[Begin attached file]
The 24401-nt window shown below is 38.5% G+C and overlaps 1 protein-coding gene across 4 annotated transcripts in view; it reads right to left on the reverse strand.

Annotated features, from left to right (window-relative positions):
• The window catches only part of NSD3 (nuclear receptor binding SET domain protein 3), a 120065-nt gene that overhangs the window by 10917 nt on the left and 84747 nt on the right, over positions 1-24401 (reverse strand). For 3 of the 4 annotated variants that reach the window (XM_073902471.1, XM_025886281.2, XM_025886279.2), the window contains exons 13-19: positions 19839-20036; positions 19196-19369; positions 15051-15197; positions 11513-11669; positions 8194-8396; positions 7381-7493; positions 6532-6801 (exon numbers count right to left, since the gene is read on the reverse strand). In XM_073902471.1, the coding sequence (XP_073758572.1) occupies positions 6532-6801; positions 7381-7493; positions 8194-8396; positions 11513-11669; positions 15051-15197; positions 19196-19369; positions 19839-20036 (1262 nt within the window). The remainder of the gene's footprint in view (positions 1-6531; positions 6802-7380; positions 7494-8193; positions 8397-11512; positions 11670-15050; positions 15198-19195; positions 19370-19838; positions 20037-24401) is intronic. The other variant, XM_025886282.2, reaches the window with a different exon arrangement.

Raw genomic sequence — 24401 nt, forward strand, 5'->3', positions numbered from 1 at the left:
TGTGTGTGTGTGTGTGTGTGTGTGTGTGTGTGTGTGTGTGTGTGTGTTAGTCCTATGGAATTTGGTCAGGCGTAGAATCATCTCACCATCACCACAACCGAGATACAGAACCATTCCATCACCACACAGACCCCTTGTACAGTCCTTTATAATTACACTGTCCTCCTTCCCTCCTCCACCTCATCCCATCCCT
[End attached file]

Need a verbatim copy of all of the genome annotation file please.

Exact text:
The 24401-nt window shown below is 38.5% G+C and overlaps 1 protein-coding gene across 4 annotated transcripts in view; it reads right to left on the reverse strand.

Annotated features, from left to right (window-relative positions):
• The window catches only part of NSD3 (nuclear receptor binding SET domain protein 3), a 120065-nt gene that overhangs the window by 10917 nt on the left and 84747 nt on the right, over positions 1-24401 (reverse strand). For 3 of the 4 annotated variants that reach the window (XM_073902471.1, XM_025886281.2, XM_025886279.2), the window contains exons 13-19: positions 19839-20036; positions 19196-19369; positions 15051-15197; positions 11513-11669; positions 8194-8396; positions 7381-7493; positions 6532-6801 (exon numbers count right to left, since the gene is read on the reverse strand). In XM_073902471.1, the coding sequence (XP_073758572.1) occupies positions 6532-6801; positions 7381-7493; positions 8194-8396; positions 11513-11669; positions 15051-15197; positions 19196-19369; positions 19839-20036 (1262 nt within the window). The remainder of the gene's footprint in view (positions 1-6531; positions 6802-7380; positions 7494-8193; positions 8397-11512; positions 11670-15050; positions 15198-19195; positions 19370-19838; positions 20037-24401) is intronic. The other variant, XM_025886282.2, reaches the window with a different exon arrangement.

Raw genomic sequence — 24401 nt, forward strand, 5'->3', positions numbered from 1 at the left:
TGTGTGTGTGTGTGTGTGTGTGTGTGTGTGTGTGTGTGTGTGTGTGTTAGTCCTATGGAATTTGGTCAGGCGTAGAATCATCTCACCATCACCACAACCGAGATACAGAACCATTCCATCACCACACAGACCCCTTGTACAGTCCTTTATAATTACACTGTCCTCCTTCCCTCCTCCACCTCATCCCATCCCT